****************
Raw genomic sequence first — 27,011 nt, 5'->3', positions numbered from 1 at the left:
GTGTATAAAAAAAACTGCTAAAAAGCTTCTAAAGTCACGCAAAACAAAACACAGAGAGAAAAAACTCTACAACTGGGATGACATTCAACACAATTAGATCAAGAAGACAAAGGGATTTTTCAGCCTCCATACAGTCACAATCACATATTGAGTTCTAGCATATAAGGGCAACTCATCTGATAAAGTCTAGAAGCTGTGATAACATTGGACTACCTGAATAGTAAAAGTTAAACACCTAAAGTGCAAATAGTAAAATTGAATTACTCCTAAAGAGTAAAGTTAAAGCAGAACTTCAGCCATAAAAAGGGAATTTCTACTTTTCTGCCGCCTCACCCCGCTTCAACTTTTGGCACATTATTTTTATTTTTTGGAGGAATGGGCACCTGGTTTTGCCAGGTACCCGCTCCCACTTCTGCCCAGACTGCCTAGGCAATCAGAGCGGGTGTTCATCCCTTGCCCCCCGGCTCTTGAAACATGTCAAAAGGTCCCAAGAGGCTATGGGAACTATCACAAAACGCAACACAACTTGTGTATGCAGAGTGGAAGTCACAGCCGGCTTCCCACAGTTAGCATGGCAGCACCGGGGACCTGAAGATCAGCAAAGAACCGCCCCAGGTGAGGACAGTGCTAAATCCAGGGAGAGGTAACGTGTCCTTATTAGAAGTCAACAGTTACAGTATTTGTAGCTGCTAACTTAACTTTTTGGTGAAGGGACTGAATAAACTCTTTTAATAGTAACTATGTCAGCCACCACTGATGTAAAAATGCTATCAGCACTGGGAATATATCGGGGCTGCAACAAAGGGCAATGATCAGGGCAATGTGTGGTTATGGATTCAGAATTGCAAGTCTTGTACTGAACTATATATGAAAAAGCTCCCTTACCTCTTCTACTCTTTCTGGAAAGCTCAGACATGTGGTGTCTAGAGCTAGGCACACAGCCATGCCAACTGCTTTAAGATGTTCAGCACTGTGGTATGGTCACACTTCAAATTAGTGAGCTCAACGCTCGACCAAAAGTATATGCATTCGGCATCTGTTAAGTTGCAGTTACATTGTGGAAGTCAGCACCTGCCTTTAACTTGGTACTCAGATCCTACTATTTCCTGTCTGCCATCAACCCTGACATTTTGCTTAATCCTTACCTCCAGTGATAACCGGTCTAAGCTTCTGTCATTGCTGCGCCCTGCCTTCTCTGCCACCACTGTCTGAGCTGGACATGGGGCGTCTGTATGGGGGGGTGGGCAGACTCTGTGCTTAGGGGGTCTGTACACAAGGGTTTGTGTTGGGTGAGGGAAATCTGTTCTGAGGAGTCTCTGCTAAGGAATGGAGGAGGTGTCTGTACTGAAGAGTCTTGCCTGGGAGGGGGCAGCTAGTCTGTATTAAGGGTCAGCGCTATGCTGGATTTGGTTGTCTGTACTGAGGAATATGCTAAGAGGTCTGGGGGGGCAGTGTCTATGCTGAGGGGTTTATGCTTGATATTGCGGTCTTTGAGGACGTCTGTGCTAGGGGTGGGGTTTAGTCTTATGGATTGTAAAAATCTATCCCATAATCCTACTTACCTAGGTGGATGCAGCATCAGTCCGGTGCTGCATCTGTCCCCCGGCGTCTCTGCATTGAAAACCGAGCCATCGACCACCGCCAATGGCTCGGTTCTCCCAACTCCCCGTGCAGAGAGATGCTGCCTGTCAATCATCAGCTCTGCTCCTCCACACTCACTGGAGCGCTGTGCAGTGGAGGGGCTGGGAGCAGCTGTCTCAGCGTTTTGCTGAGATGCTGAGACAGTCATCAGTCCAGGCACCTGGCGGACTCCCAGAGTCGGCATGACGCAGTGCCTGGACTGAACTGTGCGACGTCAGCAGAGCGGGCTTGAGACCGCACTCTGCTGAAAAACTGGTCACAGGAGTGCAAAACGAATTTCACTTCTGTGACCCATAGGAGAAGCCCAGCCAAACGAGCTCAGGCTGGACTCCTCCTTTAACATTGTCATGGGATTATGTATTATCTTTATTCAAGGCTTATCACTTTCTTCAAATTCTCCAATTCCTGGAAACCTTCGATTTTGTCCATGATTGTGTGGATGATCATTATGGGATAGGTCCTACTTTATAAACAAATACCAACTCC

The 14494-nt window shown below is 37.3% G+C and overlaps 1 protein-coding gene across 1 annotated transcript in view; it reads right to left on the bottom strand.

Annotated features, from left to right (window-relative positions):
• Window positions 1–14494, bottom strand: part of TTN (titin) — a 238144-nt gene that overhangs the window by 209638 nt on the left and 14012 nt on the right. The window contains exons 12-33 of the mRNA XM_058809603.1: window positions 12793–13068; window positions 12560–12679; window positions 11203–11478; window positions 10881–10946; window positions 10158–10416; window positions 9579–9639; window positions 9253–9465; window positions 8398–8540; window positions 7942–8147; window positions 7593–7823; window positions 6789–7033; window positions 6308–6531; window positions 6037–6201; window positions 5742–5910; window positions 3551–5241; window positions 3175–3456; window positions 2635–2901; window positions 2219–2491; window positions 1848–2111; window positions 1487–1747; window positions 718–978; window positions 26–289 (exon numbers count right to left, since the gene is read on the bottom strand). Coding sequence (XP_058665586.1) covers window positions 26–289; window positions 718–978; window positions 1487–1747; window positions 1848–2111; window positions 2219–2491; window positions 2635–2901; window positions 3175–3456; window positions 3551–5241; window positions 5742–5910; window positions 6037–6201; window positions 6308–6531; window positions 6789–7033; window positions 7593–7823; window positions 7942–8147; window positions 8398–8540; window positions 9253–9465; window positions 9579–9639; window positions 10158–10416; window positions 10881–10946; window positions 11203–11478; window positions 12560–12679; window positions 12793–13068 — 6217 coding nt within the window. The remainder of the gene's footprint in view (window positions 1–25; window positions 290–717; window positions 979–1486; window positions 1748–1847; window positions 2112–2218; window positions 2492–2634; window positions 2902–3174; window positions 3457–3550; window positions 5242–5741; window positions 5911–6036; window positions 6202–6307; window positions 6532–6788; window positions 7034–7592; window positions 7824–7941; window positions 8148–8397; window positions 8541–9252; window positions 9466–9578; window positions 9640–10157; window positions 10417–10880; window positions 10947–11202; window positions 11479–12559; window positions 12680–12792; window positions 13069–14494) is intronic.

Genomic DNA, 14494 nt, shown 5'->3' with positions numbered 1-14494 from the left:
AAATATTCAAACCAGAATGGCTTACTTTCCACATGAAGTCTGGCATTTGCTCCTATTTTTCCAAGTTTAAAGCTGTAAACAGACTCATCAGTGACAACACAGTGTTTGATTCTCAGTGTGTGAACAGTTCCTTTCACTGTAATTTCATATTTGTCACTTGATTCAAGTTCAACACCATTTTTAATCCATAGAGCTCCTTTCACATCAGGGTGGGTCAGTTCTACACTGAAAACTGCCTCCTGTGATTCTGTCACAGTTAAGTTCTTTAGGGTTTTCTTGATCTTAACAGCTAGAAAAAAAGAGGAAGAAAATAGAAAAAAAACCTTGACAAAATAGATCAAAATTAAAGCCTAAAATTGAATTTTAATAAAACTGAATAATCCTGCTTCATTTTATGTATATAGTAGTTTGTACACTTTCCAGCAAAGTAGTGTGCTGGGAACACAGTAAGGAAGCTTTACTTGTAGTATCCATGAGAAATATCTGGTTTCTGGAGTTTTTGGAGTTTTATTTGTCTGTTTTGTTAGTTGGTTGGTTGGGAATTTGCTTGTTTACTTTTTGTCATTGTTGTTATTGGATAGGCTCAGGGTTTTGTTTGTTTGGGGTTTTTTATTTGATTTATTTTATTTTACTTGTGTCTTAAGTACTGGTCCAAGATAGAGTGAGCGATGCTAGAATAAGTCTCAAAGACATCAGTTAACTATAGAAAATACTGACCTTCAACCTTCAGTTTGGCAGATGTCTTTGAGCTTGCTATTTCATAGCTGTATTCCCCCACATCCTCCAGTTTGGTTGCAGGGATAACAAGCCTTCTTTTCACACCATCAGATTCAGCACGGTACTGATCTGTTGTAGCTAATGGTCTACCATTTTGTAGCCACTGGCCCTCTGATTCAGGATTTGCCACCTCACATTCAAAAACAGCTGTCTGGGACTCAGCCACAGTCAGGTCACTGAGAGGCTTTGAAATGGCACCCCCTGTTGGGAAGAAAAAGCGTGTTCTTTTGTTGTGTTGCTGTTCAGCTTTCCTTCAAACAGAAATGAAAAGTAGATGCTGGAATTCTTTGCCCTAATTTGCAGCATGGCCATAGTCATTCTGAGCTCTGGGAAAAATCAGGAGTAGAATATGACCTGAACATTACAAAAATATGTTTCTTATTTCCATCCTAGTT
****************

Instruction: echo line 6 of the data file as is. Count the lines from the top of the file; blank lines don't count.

Genomic DNA, 14494 nt, shown 5'->3' with positions numbered 1-14494 from the left: